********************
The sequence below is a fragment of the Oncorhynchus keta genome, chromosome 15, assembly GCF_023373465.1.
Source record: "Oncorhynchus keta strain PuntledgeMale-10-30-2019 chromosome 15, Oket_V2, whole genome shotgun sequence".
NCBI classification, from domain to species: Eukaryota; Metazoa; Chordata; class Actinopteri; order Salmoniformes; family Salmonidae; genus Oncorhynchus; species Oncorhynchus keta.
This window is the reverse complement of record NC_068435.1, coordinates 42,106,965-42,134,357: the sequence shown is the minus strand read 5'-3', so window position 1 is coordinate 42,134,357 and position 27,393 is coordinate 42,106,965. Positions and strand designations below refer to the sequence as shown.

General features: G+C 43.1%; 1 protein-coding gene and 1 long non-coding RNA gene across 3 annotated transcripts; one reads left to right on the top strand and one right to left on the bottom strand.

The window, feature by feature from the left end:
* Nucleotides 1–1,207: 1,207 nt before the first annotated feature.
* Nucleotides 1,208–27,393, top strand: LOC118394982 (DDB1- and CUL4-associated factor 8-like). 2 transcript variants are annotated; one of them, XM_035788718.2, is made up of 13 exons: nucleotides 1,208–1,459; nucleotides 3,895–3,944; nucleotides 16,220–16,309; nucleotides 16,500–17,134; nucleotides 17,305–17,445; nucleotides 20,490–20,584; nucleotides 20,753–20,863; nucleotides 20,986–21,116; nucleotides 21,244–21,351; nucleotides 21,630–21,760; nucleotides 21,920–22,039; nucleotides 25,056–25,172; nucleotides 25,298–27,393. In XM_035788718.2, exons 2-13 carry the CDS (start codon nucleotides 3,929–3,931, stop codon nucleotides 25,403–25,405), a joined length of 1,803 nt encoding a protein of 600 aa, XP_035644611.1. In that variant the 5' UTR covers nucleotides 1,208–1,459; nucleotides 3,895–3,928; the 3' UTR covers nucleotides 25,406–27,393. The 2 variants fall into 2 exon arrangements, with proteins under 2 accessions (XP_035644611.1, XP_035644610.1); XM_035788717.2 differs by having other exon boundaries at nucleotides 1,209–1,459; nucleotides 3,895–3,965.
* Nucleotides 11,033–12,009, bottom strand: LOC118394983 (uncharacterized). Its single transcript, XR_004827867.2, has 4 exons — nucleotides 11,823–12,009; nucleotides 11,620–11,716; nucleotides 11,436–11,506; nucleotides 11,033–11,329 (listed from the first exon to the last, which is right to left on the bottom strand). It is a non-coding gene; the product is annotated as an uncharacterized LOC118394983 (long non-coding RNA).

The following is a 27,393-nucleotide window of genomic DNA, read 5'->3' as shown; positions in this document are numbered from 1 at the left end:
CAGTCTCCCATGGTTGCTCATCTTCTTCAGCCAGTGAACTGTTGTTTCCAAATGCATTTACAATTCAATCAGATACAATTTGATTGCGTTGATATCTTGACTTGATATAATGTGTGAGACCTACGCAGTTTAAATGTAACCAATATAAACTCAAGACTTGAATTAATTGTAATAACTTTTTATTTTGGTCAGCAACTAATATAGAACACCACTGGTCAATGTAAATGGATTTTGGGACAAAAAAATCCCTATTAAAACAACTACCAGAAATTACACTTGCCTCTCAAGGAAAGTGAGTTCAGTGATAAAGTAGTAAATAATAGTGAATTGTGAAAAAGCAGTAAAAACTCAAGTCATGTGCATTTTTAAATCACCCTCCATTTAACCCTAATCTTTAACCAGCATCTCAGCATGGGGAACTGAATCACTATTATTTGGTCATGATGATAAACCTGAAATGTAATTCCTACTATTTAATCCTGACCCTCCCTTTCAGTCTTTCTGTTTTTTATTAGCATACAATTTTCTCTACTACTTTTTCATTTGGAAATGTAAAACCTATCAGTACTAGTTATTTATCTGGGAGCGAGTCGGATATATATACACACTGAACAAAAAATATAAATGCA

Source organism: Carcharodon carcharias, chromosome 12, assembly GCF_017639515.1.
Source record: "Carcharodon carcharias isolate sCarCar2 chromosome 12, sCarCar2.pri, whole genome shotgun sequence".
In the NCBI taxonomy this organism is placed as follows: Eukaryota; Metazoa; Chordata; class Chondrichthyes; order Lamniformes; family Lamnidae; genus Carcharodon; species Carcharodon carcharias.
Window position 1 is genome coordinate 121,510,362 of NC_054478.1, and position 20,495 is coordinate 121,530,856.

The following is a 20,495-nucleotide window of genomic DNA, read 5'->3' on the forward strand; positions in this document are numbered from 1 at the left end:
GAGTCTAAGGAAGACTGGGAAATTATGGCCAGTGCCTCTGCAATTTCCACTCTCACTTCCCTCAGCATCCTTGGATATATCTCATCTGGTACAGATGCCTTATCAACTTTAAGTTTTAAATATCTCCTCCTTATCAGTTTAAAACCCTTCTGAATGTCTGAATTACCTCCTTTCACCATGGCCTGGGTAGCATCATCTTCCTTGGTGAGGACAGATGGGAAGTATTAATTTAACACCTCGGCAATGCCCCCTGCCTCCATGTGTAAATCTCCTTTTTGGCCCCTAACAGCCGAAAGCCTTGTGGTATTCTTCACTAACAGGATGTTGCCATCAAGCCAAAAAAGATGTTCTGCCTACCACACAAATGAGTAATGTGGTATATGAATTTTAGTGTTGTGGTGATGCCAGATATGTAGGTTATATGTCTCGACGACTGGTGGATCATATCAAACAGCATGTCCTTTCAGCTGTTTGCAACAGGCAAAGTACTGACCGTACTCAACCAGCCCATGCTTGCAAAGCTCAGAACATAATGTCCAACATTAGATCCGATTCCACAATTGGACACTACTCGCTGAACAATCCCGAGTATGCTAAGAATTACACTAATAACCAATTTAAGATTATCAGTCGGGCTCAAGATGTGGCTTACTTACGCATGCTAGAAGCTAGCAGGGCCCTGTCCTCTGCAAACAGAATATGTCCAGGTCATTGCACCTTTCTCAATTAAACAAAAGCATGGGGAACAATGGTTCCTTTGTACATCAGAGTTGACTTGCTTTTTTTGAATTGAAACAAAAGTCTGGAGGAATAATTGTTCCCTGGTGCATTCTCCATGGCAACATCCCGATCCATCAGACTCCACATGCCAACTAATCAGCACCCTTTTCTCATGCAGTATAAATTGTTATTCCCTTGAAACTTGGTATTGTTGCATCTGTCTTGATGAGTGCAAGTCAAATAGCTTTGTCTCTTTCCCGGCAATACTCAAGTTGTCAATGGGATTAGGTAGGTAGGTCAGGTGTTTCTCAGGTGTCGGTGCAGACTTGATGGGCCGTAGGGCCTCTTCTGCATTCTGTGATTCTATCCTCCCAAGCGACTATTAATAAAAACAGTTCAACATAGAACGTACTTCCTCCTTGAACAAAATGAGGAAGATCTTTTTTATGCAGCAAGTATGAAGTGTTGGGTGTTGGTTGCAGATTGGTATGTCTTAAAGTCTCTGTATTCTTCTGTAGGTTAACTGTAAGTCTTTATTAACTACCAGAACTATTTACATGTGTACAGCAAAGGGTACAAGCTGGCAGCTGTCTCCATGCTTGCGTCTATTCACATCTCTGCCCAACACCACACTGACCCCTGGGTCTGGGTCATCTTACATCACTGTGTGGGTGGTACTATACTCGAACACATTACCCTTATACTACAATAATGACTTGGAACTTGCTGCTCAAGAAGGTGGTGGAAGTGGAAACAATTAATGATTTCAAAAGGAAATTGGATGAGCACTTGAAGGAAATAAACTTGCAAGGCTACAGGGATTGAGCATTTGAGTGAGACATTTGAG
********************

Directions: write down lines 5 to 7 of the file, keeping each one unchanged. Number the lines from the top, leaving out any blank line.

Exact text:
General features: G+C 43.1%; 1 protein-coding gene and 1 long non-coding RNA gene across 3 annotated transcripts; one reads left to right on the top strand and one right to left on the bottom strand.

The window, feature by feature from the left end:
* Nucleotides 1–1,207: 1,207 nt before the first annotated feature.